WOLA: Advocacy for Human Rights in the Americas

(AP Photo/Salvador Melendez)

24 Nov 2021 | Joint Statement

U.S. Groups Condemn Proposed Foreign Agents Law in El Salvador

Civil society organizations in the United States strongly condemn the Foreign Agents Law proposed by the Salvadoran administration of Nayib Bukele on November 9, 2021. The proposed law is another step by President Bukele to silence critics, curtail freedom of speech, and criminalize independent media and human rights groups.

If enacted, individuals and organizations that receive funding from external sources will have to register with the Ministry of the Interior and Territorial Development in a yet-to-be established Foreign Agents Registry that will have broad discretionary powers. Those that register as foreign agents will be barred from any political activities perceived to alter public order or “endanger or threaten national security” or “the social and political stability of the country.” If individuals or organizations fail to register within 8 days after the law enters into effect or to comply with any provision of the Foreign Agents Law—to be determined at the discretion of authorities—it could result in the cancellation of their legal status, and they could face criminal charges and/or a fine of up to $100,000 to $150,000. In addition, if a registered entity carries out any activity the government arbitrarily considers to be prohibited, the individual or organization could be fined from $150,000 to $200,000. Salvadoran laws already required civil society organizations to provide financial documentation; the proposed bill would require more onerous requirements that could paralyze an organization’s activities and allow even greater scrutiny of an organization’s financial records.

The Foreign Agents Law would also impose 40 percent tax on the funding received by these organizations, a rule that is unprecedented globally. While excluded from the law are diplomatic missions, organizations fostering foreign investment, humanitarian aid agencies, or groups that are strictly religious, academic, or scientific in nature, the law’s vagueness and the discretion it grants to the Interior Ministry will make it hard for civil society groups to know if they have to register.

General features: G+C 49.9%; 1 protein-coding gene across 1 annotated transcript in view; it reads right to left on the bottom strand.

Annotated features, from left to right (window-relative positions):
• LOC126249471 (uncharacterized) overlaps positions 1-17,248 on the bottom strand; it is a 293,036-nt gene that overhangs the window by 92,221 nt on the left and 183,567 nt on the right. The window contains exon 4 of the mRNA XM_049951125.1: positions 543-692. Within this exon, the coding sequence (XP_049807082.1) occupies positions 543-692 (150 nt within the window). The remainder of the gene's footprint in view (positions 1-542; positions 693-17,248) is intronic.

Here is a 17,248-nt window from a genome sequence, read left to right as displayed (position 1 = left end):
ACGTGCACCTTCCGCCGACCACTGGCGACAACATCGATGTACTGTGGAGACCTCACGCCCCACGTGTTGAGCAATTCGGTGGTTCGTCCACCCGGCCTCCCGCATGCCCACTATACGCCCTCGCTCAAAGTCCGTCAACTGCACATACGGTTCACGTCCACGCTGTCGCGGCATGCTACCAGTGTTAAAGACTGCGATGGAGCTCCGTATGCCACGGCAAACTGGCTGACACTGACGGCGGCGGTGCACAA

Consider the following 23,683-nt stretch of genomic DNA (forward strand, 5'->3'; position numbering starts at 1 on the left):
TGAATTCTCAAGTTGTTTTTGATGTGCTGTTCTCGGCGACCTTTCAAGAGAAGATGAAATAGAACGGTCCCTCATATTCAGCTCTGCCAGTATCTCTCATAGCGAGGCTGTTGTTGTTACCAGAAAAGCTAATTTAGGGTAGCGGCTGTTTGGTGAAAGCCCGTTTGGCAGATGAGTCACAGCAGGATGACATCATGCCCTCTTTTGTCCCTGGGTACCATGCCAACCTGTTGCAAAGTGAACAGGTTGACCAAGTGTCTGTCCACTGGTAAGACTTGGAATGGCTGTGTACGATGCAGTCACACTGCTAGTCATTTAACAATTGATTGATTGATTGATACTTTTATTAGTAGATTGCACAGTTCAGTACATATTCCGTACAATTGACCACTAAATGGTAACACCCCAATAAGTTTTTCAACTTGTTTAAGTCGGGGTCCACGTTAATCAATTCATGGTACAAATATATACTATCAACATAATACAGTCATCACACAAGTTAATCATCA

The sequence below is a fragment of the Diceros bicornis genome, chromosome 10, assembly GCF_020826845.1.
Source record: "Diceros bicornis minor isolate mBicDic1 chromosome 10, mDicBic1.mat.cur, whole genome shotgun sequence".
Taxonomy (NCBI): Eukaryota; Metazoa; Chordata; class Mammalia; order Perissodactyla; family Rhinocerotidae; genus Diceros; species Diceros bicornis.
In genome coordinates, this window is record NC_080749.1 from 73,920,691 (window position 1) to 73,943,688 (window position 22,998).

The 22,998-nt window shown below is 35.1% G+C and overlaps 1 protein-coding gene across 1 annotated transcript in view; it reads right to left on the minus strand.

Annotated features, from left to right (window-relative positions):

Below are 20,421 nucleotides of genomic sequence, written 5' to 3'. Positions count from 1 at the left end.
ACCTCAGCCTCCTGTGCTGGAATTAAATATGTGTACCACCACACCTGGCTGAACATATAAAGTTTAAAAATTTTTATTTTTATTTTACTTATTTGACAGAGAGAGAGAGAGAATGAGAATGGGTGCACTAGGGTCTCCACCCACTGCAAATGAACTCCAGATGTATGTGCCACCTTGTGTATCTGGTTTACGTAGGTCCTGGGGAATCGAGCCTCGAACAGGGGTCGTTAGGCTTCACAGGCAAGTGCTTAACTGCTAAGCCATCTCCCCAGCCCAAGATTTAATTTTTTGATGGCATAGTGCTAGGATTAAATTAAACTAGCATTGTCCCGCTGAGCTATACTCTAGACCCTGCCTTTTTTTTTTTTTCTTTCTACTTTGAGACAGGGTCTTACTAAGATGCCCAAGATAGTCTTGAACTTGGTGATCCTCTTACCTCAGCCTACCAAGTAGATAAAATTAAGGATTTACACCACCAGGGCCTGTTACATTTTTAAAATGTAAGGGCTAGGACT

The bill is currently being discussed in the Salvadoran Legislative Assembly. Although it violates the country’s constitution, it is expected to pass because of the two-thirds majority held by the President’s political party Nuevas Ideas.

Under the guise of promoting transparency, the bill targets organizations that have been critical of the Bukele government and that have championed the rule of law, judicial independence, freedom of the press, human rights, and anti-corruption measures. Salvadoran legislators specifically mentioned internationally renowned organizations such as the independent media outlet El Faro, the development non-governmental organization FUNDE, and the human rights organization Cristosal in public statements on the proposed law.

The proposed law is the latest in several measures by the president to silence and harass independent media organizations, human rights organizations, and other nonprofits. In May 2021, legislators established a commission to investigate non-governmental organizations that received money from the government, focusing only on organizations perceived by Bukele and his supporters as the opposition. Similarly, the government opened a criminal investigation against El Faro for alleged money laundering following exclusive news reports on the administration’s secret negotiations with the gang MS-13. More recently, President Bukele has publicly accused the international community of funding entities critical of his actions and for financing demonstrations against his policies. With all institutional checks on his power all but eliminated, the voices of independent media and civil society organizations to monitor government overreach and corruption is critical. Finally, this bill mirrors a law passed in Nicaragua last October, which forced some organizations to suspend their activities and leave the country and has its origin in similar laws that also criminalize human rights, democracy and development organizations. It is part of an alarming regional trend that criminalizes civil society while protecting corrupt, undemocratic government officials and private sector actors. Furthermore, it clearly violates El Salvador’s international treaty obligations under the San Jose Pact (American Convention on Human Rights) and the International Covenant on Civil and Political Rights.

Many Salvadorans rely on these organizations for humanitarian assistance, legal protection, relocation, unbiased news, and a multitude of other services. They will be harmed by the impact of this harsh law.

Our organizations urge the Salvadoran legislature to withdraw this harmful legislation that stigmatizes and limits the work of legitimate non-profit organizations. We also call on the Biden administration and US Congress to exert their influence on the Bukele administration and the Salvadoran legislature to not move forward on the bill or any similar executive actions. Finally, we urge all civil society actors and local, regional and national government officials to work together to develop the systems and tools that will increase transparency and accountability and strengthen democracy in the country.

Center for Gender & Refugee Studies
Chicago Religious Leadership Network on Latin America (CRLN)
Due Process of Law Foundation (DPLF)
Institute for Policy Studies – Global Economy Project
Justice in Motion
Latin America Working Group (LAWG)
Unitarian Universalist Service Committee (UUSC)
Washington Office on Latin America (WOLA)